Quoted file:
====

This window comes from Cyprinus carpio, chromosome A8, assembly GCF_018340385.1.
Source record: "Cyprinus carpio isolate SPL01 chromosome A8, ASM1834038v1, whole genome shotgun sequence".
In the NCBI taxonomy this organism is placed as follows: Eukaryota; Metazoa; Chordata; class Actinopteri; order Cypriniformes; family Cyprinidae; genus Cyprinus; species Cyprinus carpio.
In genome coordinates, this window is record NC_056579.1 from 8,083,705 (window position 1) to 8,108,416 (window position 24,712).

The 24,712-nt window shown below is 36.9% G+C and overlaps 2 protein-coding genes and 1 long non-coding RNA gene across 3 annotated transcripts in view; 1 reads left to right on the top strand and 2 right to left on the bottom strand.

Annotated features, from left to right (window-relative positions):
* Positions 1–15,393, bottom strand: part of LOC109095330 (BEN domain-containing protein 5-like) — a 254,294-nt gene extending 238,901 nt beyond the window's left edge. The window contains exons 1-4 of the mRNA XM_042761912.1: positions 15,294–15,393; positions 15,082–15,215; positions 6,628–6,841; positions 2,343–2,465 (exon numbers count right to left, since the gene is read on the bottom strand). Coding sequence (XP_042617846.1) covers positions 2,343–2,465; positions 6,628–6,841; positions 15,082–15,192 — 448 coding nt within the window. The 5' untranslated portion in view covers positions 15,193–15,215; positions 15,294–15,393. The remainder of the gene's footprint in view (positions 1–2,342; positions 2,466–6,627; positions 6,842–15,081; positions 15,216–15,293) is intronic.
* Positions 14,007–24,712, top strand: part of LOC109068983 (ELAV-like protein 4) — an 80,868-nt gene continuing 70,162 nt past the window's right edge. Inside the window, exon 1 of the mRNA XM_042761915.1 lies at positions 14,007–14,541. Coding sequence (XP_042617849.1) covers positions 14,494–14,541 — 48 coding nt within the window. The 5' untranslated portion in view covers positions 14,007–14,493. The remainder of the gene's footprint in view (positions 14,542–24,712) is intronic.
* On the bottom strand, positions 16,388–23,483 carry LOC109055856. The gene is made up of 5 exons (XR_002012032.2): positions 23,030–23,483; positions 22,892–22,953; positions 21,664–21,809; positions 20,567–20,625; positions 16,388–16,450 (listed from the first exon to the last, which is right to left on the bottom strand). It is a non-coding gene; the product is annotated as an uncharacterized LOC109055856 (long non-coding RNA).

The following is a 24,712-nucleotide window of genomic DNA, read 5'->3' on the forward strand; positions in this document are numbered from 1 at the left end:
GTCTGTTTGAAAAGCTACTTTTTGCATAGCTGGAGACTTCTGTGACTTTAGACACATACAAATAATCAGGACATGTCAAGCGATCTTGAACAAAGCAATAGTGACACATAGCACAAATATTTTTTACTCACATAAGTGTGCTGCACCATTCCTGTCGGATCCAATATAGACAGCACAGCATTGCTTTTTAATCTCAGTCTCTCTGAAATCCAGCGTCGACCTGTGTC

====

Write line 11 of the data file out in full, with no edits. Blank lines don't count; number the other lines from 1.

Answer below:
GTCTGTTTGAAAAGCTACTTTTTGCATAGCTGGAGACTTCTGTGACTTTAGACACATACAAATAATCAGGACATGTCAAGCGATCTTGAACAAAGCAATAGTGACACATAGCACAAATATTTTTTACTCACATAAGTGTGCTGCACCATTCCTGTCGGATCCAATATAGACAGCACAGCATTGCTTTTTAATCTCAGTCTCTCTGAAATCCAGCGTCGACCTGTGTC